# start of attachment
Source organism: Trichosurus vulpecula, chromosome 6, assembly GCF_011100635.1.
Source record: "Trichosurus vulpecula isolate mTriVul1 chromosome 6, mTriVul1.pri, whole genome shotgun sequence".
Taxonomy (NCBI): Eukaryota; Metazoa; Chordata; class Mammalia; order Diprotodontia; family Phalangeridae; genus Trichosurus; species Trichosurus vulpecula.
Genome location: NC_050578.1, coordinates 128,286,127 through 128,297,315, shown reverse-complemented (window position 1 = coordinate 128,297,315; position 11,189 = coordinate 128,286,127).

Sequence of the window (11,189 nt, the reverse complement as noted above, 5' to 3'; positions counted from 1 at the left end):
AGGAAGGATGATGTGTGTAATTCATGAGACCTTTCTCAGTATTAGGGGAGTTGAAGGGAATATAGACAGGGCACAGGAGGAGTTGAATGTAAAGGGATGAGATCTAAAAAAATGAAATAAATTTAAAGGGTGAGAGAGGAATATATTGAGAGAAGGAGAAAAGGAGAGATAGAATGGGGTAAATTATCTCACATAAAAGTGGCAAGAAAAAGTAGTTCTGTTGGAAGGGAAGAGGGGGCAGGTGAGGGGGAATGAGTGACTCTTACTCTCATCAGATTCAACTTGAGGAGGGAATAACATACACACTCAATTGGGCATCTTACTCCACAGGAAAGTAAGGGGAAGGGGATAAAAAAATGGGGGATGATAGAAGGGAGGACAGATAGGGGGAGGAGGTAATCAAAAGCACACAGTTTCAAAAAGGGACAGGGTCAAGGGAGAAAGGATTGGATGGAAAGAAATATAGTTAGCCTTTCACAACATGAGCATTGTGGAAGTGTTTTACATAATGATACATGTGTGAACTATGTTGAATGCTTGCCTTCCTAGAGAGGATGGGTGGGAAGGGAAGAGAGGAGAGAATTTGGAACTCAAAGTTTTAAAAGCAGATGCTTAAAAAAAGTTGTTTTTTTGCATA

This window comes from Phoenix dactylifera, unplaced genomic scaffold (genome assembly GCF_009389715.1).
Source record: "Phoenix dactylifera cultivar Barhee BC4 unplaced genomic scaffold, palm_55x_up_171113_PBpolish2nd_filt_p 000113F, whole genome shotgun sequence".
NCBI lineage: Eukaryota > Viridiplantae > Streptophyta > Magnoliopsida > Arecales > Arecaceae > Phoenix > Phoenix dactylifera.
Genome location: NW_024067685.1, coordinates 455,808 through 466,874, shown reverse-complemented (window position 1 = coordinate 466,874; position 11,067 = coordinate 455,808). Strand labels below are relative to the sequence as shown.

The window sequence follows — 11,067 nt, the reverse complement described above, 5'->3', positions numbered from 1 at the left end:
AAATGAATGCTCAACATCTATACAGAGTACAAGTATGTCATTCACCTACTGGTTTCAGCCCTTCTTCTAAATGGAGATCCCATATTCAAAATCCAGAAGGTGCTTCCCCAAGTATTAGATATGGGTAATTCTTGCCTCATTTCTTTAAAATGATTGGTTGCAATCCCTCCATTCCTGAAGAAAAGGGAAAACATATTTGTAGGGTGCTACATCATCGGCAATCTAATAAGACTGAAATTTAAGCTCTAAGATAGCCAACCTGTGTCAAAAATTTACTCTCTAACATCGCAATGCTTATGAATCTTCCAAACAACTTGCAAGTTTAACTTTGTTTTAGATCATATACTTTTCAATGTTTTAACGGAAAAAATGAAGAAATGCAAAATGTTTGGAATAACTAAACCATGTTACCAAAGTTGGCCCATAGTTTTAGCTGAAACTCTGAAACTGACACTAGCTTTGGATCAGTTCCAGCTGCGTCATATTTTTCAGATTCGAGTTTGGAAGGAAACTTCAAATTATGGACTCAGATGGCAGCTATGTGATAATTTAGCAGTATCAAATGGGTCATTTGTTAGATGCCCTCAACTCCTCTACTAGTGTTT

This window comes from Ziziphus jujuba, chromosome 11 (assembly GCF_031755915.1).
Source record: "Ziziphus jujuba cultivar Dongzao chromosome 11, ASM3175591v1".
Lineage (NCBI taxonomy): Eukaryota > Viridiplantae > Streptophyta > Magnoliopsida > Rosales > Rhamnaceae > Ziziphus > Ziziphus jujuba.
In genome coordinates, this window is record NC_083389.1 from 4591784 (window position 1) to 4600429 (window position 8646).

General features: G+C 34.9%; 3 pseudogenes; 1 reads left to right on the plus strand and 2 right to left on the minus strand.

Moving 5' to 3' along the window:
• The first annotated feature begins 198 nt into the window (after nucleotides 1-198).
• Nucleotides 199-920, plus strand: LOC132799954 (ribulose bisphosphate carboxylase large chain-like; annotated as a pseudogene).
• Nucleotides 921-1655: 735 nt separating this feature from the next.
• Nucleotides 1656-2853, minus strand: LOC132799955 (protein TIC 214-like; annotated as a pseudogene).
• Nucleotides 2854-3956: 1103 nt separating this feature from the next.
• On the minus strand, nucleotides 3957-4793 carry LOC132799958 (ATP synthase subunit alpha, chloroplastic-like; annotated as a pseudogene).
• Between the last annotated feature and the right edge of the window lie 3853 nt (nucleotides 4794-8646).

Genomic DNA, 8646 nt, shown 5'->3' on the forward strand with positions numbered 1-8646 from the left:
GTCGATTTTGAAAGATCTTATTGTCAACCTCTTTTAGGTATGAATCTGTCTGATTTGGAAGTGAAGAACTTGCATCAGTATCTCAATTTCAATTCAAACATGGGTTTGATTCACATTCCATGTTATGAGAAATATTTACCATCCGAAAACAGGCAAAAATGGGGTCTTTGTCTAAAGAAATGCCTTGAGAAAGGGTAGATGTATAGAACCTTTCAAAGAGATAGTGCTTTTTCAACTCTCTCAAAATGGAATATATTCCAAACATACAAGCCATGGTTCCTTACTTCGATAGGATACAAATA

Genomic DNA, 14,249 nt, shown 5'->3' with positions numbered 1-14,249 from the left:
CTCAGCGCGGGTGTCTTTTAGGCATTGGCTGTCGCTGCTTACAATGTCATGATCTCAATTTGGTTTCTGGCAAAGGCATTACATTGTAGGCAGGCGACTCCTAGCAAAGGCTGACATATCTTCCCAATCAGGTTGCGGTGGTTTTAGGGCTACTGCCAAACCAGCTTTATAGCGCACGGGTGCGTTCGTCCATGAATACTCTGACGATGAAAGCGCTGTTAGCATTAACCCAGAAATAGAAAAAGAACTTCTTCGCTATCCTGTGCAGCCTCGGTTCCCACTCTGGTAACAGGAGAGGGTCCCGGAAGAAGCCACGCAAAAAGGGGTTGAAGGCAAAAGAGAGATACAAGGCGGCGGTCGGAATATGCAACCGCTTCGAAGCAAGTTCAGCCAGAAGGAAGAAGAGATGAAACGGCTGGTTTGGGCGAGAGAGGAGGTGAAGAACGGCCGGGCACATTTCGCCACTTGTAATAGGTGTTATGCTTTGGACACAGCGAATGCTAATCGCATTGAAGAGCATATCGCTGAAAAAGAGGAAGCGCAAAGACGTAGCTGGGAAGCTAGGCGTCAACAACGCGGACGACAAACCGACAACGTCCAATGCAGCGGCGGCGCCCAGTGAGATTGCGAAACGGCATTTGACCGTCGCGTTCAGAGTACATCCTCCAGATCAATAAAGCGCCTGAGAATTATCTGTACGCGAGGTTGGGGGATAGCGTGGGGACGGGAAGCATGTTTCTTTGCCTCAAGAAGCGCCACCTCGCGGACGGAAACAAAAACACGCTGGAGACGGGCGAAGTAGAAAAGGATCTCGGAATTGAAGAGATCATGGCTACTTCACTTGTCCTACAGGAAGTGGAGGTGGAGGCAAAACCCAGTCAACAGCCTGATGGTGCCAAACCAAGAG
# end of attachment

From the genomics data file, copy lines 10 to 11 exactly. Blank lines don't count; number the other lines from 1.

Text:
Genome location: NW_024067685.1, coordinates 455,808 through 466,874, shown reverse-complemented (window position 1 = coordinate 466,874; position 11,067 = coordinate 455,808). Strand labels below are relative to the sequence as shown.

The window sequence follows — 11,067 nt, the reverse complement described above, 5'->3', positions numbered from 1 at the left end: